Friendships are tried, prejudice revealed, and self-interest is (dare it be said) exposed, in this fast-moving comedy. A small Iowa town must deal with the weighty issue of whether a stone statue violates the morals ordinance. Chorlis Deets, longtime resident of Lamb’s Corner, has a new lawn ornament in honor of his departed wife...a stone statue of Aphrodite...painted pink and “situated” on a swing in his front yard. An emergency meeting of the city council is called to debate the issue and decide whether or not to forcibly remove the statue. As the meeting courses through the afternoon everyone has their say. The problem must be resolved quickly because on the heels of Aphrodite, on backorder from Belgium, Chorlis awaits the arrival of a stone naked Adonis. But before the issue is settled word comes that Aphrodite has been stolen! (A larger cast version of this play is available entitled “The Stone Naked Woman.”)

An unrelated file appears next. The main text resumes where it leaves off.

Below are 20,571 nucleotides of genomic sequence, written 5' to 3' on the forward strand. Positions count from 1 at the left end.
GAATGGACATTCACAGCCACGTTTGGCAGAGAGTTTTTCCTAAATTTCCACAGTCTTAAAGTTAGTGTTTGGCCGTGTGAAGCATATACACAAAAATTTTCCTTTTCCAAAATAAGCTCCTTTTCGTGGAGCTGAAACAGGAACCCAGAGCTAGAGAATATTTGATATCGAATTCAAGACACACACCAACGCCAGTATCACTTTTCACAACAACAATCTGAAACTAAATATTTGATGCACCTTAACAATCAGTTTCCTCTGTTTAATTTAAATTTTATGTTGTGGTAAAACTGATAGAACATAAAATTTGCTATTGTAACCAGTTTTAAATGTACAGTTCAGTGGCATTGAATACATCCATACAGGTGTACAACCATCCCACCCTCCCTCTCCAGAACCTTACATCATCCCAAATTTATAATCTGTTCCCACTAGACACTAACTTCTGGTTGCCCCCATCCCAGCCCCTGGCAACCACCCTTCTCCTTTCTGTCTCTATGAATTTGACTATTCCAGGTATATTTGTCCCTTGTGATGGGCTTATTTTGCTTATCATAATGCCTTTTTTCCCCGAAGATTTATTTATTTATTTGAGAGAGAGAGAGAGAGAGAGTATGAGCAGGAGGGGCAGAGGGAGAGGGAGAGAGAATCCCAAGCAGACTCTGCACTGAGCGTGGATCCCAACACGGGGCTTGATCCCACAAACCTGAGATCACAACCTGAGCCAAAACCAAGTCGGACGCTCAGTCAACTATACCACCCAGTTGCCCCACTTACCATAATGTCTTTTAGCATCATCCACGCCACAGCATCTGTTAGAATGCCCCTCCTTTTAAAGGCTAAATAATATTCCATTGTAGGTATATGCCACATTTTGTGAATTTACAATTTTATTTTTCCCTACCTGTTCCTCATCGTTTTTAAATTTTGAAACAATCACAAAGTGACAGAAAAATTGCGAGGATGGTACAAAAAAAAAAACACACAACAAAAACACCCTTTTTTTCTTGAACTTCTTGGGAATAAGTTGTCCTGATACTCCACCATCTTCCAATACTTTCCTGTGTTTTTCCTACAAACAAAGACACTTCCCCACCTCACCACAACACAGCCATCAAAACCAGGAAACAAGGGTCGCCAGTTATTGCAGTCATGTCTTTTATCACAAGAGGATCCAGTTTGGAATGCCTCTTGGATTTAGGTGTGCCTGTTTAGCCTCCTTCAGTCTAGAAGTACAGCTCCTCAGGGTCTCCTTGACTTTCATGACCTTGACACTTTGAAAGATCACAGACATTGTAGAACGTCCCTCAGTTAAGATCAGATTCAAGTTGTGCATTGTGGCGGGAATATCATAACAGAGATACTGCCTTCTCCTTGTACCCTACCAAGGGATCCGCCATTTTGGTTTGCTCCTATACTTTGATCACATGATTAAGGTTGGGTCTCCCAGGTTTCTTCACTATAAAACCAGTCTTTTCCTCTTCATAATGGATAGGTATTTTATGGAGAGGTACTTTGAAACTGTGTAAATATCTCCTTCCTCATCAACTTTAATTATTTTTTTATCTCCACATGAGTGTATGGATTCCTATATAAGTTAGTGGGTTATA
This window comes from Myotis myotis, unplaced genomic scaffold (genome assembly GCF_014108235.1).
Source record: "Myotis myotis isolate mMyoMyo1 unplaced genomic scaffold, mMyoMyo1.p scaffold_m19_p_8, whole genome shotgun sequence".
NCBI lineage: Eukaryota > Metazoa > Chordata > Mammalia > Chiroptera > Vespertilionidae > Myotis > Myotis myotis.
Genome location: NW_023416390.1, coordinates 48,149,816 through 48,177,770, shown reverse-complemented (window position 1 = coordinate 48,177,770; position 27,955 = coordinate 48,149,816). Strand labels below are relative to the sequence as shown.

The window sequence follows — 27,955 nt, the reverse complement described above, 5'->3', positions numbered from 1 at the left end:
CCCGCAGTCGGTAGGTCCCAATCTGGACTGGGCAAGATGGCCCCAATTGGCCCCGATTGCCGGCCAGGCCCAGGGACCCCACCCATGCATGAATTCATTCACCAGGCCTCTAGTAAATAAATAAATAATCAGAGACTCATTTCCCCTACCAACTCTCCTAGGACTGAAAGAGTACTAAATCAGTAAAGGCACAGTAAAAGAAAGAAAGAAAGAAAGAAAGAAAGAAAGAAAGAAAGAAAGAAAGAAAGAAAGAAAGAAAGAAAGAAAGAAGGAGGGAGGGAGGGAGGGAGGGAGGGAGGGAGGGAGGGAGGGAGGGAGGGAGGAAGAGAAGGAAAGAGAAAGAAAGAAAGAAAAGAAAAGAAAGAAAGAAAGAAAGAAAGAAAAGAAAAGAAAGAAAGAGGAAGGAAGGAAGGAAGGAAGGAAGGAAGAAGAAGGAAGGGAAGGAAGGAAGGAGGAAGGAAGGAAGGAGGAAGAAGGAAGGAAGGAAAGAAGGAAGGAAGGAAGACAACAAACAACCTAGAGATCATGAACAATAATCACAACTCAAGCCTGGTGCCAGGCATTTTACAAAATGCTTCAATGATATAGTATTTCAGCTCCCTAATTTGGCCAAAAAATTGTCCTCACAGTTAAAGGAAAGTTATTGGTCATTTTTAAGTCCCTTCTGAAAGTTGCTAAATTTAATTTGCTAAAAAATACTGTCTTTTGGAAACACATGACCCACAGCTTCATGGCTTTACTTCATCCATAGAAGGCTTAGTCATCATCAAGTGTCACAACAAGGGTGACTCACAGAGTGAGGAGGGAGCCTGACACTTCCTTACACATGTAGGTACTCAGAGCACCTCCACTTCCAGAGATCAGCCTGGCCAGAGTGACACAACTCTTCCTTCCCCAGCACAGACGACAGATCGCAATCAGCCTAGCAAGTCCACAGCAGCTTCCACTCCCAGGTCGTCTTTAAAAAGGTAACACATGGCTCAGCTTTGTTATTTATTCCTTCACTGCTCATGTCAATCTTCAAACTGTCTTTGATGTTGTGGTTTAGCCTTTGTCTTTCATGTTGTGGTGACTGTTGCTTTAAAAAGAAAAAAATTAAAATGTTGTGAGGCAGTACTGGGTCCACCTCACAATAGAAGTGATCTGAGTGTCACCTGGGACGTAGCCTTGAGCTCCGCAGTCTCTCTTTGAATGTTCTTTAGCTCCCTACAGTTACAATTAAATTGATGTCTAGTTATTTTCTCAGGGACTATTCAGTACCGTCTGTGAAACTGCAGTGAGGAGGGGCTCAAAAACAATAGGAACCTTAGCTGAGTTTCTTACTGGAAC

PLAYWRIGHT KAY PHOADS TALKS ABOUT “NEON NUDE”
Q: WHAT INSPIRED YOU TO WRITE THIS PLAY?
A: Stories told by a friend who serves on the city council of a town so small that the notice of the meeting is tacked to the outhouse in the town park and a story in the “Des Moines Register” some years back about whether a statue placed in a resident's yard was art or an obscenity.
Q: WHAT'S YOUR FAVORITE PART OR LINE IN THE PLAY? WHY?
A: A rather “throw away” line that depicts such innocence on the part of the character: “Webb walked.” It doesn’t move the play forward or explain the actions. It’s one of those tiny lines that tell so much about a character.
Q: WHAT DID YOU TRY TO ACHIEVE WITH THIS PLAY?
A: How such seriousness to duty can result in such comedy…for any of us…playwrights included.